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Edward St. Aubyn Lost for Words

Edward St. Aubyn Lost for Words


Edward St. Aubyn Lost for Words

ratings:
4/5 (4 ratings)
Length:
1 hour
Released:
Jun 9, 2014
ISBN:
9781467682282
Format:
Audiobook

Description

The author of the Patrick Melrose novels presents a razor-sharp, fabulously entertaining satire that cuts to the quick of some of the deepest questions about the place of art in our celebrity-obsessed culture. In conversation with Francine Prose (Lovers at the Chameleon Club, Paris 1932), with an introduction by Paul W. Morris (PEN American Center).
Released:
Jun 9, 2014
ISBN:
9781467682282
Format:
Audiobook


About the author

Edward St. Aubyn was born in London. His acclaimed Patrick Melrose novels are Never Mind, Bad News, Some Hope, Mother's Milk (winner of the Prix Femina étranger and short-listed for the Man Booker Prize), and At Last. The series was made into a BAFTA Award–winning Sky Atlantic TV series starring Benedict Cumberbatch. St. Aubyn is also the author of A Clue to the Exit, On the Edge (short-listed for the Guardian Fiction Prize), Lost for Words (winner of the Bollinger Everyman Wodehouse Prize), and Dunbar, his reimagining of King Lear for the Hogarth Shakespeare project.

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What people think about Edward St. Aubyn Lost for Words

3.8
4 ratings / 7 Reviews
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Reader reviews

  • (4/5)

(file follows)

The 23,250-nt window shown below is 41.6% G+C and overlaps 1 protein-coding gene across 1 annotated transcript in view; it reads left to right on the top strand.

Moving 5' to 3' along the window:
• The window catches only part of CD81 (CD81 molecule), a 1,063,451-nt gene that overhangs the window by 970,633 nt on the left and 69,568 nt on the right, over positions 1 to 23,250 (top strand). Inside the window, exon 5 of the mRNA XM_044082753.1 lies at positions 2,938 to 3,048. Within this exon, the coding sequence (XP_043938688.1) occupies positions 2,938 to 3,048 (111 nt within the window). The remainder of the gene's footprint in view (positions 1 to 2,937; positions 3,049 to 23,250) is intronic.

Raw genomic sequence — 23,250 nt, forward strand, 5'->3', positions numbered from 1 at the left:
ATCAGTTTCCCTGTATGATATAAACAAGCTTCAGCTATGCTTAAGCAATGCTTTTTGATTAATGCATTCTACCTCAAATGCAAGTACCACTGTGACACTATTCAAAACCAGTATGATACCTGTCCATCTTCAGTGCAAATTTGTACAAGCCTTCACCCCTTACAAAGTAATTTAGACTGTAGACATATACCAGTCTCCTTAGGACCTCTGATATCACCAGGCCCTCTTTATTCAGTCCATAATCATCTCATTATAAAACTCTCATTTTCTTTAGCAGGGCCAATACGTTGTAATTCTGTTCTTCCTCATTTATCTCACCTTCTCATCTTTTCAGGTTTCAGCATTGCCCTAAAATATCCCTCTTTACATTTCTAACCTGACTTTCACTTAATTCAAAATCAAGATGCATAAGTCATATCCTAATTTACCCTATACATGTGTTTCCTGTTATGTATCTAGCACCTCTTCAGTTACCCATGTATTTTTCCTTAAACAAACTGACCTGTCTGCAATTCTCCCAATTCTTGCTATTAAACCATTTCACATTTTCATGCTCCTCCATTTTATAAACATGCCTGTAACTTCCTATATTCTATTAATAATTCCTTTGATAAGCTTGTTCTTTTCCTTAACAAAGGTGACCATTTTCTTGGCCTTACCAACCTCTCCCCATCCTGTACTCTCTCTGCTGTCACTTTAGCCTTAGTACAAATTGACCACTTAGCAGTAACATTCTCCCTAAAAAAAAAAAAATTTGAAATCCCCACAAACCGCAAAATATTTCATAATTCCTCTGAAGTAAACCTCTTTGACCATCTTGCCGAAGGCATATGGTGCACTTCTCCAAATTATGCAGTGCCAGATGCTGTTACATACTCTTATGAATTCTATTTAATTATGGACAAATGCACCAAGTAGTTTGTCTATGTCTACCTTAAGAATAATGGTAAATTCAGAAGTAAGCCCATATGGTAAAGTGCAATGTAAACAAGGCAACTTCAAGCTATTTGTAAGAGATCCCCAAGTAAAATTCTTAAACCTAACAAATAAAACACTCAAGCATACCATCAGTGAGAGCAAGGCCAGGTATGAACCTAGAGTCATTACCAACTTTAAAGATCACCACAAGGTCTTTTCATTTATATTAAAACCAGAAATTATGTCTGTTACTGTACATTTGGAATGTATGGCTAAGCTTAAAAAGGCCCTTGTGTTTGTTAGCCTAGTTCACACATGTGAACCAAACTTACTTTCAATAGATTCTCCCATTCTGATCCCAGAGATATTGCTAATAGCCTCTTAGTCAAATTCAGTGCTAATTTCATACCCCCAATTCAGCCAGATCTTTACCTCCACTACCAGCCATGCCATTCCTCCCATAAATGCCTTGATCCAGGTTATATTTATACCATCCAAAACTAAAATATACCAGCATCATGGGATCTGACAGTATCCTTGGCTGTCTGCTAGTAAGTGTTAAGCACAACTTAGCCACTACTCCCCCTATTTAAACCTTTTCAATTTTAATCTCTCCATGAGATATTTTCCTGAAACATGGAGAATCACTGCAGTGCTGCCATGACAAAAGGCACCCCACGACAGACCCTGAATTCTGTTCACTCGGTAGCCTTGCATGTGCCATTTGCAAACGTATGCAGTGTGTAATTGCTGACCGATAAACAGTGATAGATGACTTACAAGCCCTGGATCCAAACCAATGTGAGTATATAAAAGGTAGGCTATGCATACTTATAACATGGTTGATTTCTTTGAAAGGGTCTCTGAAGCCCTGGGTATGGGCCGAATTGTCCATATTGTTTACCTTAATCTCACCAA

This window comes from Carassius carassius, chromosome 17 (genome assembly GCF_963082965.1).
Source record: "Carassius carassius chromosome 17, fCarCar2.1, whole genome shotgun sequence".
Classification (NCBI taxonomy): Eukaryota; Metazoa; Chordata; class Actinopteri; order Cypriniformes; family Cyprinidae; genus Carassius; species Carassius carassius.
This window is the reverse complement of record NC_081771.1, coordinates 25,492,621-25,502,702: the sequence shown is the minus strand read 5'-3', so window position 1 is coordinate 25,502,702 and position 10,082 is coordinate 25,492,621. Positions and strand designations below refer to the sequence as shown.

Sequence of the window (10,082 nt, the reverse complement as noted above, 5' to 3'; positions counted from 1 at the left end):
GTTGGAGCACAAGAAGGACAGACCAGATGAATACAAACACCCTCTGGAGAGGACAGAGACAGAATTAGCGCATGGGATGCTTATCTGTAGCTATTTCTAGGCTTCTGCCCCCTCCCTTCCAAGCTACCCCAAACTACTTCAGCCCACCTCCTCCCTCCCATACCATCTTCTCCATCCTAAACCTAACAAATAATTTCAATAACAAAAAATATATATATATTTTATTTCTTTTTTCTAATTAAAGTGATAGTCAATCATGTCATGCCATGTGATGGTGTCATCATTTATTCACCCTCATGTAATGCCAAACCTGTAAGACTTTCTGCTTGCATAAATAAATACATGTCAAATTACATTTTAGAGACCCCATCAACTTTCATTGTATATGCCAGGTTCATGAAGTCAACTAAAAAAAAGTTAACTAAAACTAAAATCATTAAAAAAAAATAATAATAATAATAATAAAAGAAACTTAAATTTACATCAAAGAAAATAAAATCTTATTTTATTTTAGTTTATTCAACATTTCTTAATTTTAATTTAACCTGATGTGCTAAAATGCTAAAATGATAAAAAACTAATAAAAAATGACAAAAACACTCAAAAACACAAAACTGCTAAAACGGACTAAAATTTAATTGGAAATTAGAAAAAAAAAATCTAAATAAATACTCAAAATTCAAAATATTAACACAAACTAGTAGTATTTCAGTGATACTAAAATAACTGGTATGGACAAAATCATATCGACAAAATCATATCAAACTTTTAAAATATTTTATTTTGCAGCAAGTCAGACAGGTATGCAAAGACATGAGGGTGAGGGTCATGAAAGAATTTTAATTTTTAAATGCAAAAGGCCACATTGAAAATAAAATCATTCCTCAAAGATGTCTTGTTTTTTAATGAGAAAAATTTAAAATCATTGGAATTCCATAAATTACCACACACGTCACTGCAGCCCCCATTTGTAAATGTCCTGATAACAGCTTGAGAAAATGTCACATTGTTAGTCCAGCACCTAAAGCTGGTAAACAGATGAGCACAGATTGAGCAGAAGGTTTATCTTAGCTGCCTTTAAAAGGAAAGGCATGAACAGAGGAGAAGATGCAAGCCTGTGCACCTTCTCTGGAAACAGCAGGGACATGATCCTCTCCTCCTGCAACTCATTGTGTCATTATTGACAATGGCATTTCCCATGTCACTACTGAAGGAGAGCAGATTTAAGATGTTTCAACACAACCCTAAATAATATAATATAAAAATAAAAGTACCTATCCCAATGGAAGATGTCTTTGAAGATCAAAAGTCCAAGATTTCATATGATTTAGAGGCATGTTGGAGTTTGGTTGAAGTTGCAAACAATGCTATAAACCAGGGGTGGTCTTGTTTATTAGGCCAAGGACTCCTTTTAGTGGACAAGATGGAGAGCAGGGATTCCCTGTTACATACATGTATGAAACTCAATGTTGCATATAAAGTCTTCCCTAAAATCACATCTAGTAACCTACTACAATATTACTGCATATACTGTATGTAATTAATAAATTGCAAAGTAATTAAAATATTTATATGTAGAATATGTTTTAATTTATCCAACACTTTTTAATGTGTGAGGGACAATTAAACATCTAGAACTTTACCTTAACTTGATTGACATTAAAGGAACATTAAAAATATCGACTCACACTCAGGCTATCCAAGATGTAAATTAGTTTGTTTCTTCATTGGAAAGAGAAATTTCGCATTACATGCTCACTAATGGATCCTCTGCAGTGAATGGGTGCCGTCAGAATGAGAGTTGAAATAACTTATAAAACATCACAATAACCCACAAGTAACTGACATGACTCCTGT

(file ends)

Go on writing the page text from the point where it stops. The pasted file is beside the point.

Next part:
As I read St. Aubyn’s noveI, I couldn’t stop thinking: “Man Booker”. I think as readers we've definitely lost out. Prizes are as much if not more about marketing as excellence and when there is so much out there, for the Booker to narrow the range of books highlighted (short list?), which is what happened in St. Aubyn’s novel, is a shame. The book judges perhaps didn't see this happening and they aren't responsible for the overall picture after all. UK doesn't have a national book award like the States and there is no Commonwealth Award anymore. Getting and keeping funding for prizes is tough and some are very controversial. There are better ways of readers finding out about books these days. If you have a prize it does need to have a clear category and continuity which the Booker doesn't anymore. It's lost its way and readers will go elsewhere. To this foreign reader, the novel stands as an international literary phenomenon, on the grounds of style and humor alone. It's not a topical satire. It's a farce, and it should be read as such, and it succeeds as such. "The sly, chatty third-person narration and the constant onslaught of wordplay, bathos, farcical mishap and circular logic" are the reasons “Lost for Words” exists for in the first place. It is funny, sidesplittingly so, and all instances of flowery verbiage and "bad writing" are intentional. It could have been a bitter act of revenge, but it's a delightful silly little comedy. As long as you're aware it's lighthearted, slightly whimsical entertainment, and not anything important, it is not to be missed. Humour or comedy literature is about as popular as a cock flavoured lolly with the critics/establishment. Ask about comedy and you get the same old chestnuts, “A Confederacy of Dunces”, etc. I just wish I were a comedy author, all dark and full of gross humour. I, for one, never cared about literary prizes. Well, imagine having spent at least two years sitting in a room by yourself while writing a book at the same time as one of the characters in St. Aubyn’s tries to do. For a chunk of years she should have decided not to read their musings anymore but to walk out of her front door and do stuff herself instead. BTW, just to reassure anyone who gave up on Proust I am pressing on; currently at about 37% read and nothing has happened yet as it should with all top-notch Literature. Artistic prizes don't mean shit, and are often political anyway. The true test of any piece of art, book, film, portrait, is its longevity. That is all. People who don't want their work judged entirely on this criteria should not even be artists. Or is it about length? This raises a genuinely interesting point. The philistines, compulsive naysayers, and unreflecting consumers of literary bilge are not notable for their avoidance of lengthy tomes (400 - 800 pages on average), as proof of which all one need do is visit WH Smith. When someone scoffs at the length of the George Eliot I'm reading - or, more generally, at the voluminousness of any number of 19th/20th Century 'great novelists' - I cast an eye over their dog-eared, spine-cracked huddles of Robert Ludlum, Len Deighton, and publisher-egged-on exponentialismic J.K. Rowling and reflect on so much fuzzily misapplied rationale. Of the winners listed in 2018, the one who stood out as a deserving case was Julian Barnes - 'The sense of an ending' was excellent, and many (not all) of his others are well above average. DBC Pierre wrote one good book but I'm not aware that he's been able to repeat the feat. Marlon James's effort is also interesting but a hard read, as the narrative is confusing at times. I have been unable to 'get into' Margaret Atwood, and "Benjamin Black" (AKA John Banville ) is dreadful...It's quite hard to know what the prize-givers are looking for, given the disparate quality of the prize winners... if there's no story, I'm really not interested. Writing for people who teach English Lit courses should not be a criterion, IMO. Pretentious, shallow, shallow and pretentious. Also superficial and slight-fantastic. That's when not torpid or turgid or turbid. Nay, more, much more from the near millennial critics' armoury, so very much more, they are also sometimes "affected", sometimes "ostentatious, chi-chi" - they can be at times "showy, flashy, tinselly", conspicuous in their "evasiveness" - "flaunty-mute", or "inert and tasteless", then there's the "kitschy or overambitious", the "pompous artifice of the critic's mirror" - it's "hellish professor's trickster", even "flatulent when high pressed inflated", "overblown" or "ripe" - that fustian "hyperventilation in their mannered, high-flown, high-sounding floristy", yes, "flowery, grandiose, big wordy-grand" - "overelaborate" and "unconscious mock-heroic", "grandiloquent", nay, "magniloquent bombastadry" - you know the one, "turgid, orotund" or even "rotund in rhetoric" - "mute-oratorial", "narco-sophomoric", "highfalutin la-di-da fancy-pants narratry" - the "quiescence of pseud-pseud-pseudo flares" or "spare yet tumbling cross-wire eyed puissance". We've read it all before in reviews. If we see not the real thing we see the pretentious sir, pretentious.There, squall-spat over.The All-Seeing-I should not in matters of taste and mere contingency fake final say when time could make a mockery of said judgement. On the other hand, I was always a book snob. Meaning: You and I are pretentious. Booker winners and many a nominee and even non shortlist are very much the real deal (*).(*)I'm sorry; someone has apparently been fumigating my villa against mosquitoes, and the smell was a little pungent. I think I was high as a kite typing that mess above. Apologies all round.